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DEVELOPMENT OF TOOLS TO UNDERSTAND THE ROLE OF THE PBAF CHROMATIN REMODELER IN PROSTATE CANCER

thesis
posted on 2024-03-06, 22:43 authored by Sandra Carolina Ordonez RubianoSandra Carolina Ordonez Rubiano

The BRG1/BRM-associated factor (BAF) complexes, also called SWI/SNF, are multi-subunit chromatin remodelers that regulate chromatin compaction in an ATP-dependent manner. In the past decade, BAF complexes have been under the spotlight in cancer research, especially after proteomic analyses revealed the genes encoding the subunits are amongst the most frequently mutated genes in cancer. The present dissertation focuses on prostate cancer (PCa), a disease in which the role of the BAF subunits is increasingly being explored but is yet to be defined as a potential therapeutic target. According to the GLOBOCAN report, PCa is the second most frequent cancer in males worldwide. Since most of the variants of PCa rely on the androgen receptor (AR) axis, surgical or chemical castration and androgen deprivation therapy (ADT) are the main treatment strategies for PCa patients. Even though these therapeutic approaches prolong survival, reduce tumor burden, and relieve symptoms, PCa patients eventually relapse and develop castration resistant PCa (CRPC). At present, the mechanisms underlying ADT resistance are not fully understood, current efforts focus on finding new targets for PCa treatment.

In the projects included in this dissertation we explored the function of the PBAF complex, a BAF subtype, in a variety of models of PCa and its potential as a therapeutic target by inhibiting or depleting its different subunits. To do so we (i) developed the first inhibitors for BRD7 (a subunit unique to PBAF) and (ii) established cell-based assays in multiple PCa cell lines to study BRD7 and other PBAF unique subunits.

Bromodomain-containing proteins are readers of acetylated lysine and play important roles in cancer. Bromodomain-containing protein 7 (BRD7) has been implicated in multiple malignancies; however, there are no selective chemical probes to study its function in disease. Using crystal structures of BRD7 and BRD9 bromodomains (BDs) bound to BRD9-selective ligands, we identified a binding pocket exclusive to BRD7. We synthesized a series of ligands designed to occupy this binding region and identified two inhibitors with increased selectivity towards BRD7, 1-78 and 2-77, which bind with submicromolar affinity to the BRD7 BD. Our binding mode analyses indicate that these ligands occupy a uniquely accessible binding cleft in BRD7 and maintain key interactions with the asparagine and tyrosine residues critical for acetylated lysine binding. Finally, we validated the utility and selectivity of the compounds in cell-based models of prostate cancer.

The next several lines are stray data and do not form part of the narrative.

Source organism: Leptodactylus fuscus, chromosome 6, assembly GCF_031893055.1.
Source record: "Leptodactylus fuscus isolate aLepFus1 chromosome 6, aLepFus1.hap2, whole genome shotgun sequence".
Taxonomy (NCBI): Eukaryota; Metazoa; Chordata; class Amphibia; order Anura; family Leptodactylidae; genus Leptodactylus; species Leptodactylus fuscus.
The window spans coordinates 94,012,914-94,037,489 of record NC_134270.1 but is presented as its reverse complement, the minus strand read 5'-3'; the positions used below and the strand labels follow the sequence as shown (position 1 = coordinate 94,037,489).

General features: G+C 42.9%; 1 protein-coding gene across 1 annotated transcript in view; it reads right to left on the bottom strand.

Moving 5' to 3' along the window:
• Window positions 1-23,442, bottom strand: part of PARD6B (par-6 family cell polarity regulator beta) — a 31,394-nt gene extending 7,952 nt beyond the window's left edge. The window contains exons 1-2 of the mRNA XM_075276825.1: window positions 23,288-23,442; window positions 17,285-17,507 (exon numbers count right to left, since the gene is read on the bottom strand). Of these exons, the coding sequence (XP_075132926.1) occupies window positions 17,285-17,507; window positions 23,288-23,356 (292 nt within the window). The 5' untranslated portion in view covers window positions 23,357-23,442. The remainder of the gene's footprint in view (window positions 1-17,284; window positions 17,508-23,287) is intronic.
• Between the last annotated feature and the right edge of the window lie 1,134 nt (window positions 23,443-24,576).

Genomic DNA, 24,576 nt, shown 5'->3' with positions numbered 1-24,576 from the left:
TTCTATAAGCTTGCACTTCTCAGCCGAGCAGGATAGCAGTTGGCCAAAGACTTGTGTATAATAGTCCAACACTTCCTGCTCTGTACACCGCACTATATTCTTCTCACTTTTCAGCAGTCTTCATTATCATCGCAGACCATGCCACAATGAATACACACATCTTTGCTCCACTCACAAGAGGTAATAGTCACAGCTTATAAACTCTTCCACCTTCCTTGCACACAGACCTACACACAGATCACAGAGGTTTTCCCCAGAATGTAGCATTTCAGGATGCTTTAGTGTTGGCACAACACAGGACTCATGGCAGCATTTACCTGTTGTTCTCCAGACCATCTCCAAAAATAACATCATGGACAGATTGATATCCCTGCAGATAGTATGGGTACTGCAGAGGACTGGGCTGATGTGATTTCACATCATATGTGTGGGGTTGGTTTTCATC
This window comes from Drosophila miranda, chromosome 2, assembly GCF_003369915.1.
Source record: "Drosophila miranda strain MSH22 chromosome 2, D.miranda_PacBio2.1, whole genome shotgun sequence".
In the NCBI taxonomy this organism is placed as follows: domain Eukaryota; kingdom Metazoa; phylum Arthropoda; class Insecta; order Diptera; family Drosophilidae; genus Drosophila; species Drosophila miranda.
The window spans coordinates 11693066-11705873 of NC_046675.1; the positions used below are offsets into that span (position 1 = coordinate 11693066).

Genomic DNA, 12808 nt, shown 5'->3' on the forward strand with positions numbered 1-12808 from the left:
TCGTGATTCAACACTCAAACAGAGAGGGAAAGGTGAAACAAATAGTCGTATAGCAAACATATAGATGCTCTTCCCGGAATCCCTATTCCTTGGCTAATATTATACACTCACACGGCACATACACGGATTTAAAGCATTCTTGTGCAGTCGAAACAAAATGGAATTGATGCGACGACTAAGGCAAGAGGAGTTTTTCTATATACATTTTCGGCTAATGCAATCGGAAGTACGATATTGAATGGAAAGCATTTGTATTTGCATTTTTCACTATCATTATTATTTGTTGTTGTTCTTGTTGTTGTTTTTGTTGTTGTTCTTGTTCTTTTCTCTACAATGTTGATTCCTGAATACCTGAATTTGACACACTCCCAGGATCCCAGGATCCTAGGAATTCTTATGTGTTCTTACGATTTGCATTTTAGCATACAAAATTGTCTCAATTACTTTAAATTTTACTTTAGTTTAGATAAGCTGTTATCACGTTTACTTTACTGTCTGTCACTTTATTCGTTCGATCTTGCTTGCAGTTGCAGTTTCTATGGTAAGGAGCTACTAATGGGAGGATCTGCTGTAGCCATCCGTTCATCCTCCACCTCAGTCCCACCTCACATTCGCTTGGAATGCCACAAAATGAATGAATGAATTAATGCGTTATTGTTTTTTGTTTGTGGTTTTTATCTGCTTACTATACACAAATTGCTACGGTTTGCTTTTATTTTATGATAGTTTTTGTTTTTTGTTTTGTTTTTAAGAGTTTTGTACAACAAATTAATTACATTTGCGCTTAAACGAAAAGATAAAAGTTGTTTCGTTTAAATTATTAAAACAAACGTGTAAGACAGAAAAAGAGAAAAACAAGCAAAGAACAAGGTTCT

There are three BAF complexes that have been biochemically characterized up to date: canonical BAF (cBAF), polybromo-associated BAF (PBAF) and GLTSCR1/like-containing BAF (GBAF or ncBAF). All BAF complexes are characterized by containing an ATPase and accessory subunits that may be shared between them or unique to each subtype. PBAF, the BAF subtype of interest of this dissertation, contains four unique subunits: BRD7, PBRM1, ARID2 and BAF45A. We showed that knocking down BRD7 and ARID2 leads to reduction of cell viability in PCa cells with ligand-dependent and independent AR signaling, while knocking down PBRM1 leads to reduction in viability of cells with only ligand-dependent AR signaling. We also performed a chromatin immunoprecipitation assay with BAF45A and observed that it does not colocalize with AR binding sites, indicating that the mechanism by which PBAF regulates AR signaling is indirect. This observation was further supported by the fact that knocking down BRD7 prevents expression of genes related to adaptive processes, but not AR target genes, in response to androgen treatment. Further mechanistic studies will aid in understanding the function of PBAF in PCa. However, overall, our results indicate that PBAF is a promising therapeutic target in PCa models expressing AR, including CRPC systems.

History

Degree Type

  • Doctor of Philosophy

Department

  • Medicinal Chemistry and Molecular Pharmacology

Campus location

  • West Lafayette

Advisor/Supervisor/Committee Chair

Emily Dykhuizen

Additional Committee Member 2

Vikki Weake

Additional Committee Member 3

Rong Huang

Additional Committee Member 4

Casey Krusemark